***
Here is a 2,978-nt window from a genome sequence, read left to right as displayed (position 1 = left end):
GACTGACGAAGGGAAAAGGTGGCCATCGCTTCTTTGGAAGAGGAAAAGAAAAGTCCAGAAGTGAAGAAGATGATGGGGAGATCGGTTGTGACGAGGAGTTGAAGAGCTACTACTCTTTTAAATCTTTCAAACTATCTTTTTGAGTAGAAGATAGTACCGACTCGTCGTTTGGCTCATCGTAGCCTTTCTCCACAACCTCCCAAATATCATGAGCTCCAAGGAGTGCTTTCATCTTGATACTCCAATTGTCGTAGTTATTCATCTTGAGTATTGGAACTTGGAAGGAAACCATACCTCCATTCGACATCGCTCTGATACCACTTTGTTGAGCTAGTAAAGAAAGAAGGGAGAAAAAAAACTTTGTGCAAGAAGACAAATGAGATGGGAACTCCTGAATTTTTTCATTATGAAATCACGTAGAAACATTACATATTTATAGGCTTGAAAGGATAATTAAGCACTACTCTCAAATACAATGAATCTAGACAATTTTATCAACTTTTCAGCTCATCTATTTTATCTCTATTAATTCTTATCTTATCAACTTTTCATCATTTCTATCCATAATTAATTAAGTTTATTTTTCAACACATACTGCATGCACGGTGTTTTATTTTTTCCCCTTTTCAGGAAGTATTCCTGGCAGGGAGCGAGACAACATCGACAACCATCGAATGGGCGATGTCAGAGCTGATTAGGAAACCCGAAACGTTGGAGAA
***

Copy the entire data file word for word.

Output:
Here is a 2,978-nt window from a genome sequence, read left to right as displayed (position 1 = left end):
GACTGACGAAGGGAAAAGGTGGCCATCGCTTCTTTGGAAGAGGAAAAGAAAAGTCCAGAAGTGAAGAAGATGATGGGGAGATCGGTTGTGACGAGGAGTTGAAGAGCTACTACTCTTTTAAATCTTTCAAACTATCTTTTTGAGTAGAAGATAGTACCGACTCGTCGTTTGGCTCATCGTAGCCTTTCTCCACAACCTCCCAAATATCATGAGCTCCAAGGAGTGCTTTCATCTTGATACTCCAATTGTCGTAGTTATTCATCTTGAGTATTGGAACTTGGAAGGAAACCATACCTCCATTCGACATCGCTCTGATACCACTTTGTTGAGCTAGTAAAGAAAGAAGGGAGAAAAAAAACTTTGTGCAAGAAGACAAATGAGATGGGAACTCCTGAATTTTTTCATTATGAAATCACGTAGAAACATTACATATTTATAGGCTTGAAAGGATAATTAAGCACTACTCTCAAATACAATGAATCTAGACAATTTTATCAACTTTTCAGCTCATCTATTTTATCTCTATTAATTCTTATCTTATCAACTTTTCATCATTTCTATCCATAATTAATTAAGTTTATTTTTCAACACATACTGCATGCACGGTGTTTTATTTTTTCCCCTTTTCAGGAAGTATTCCTGGCAGGGAGCGAGACAACATCGACAACCATCGAATGGGCGATGTCAGAGCTGATTAGGAAACCCGAAACGTTGGAGAA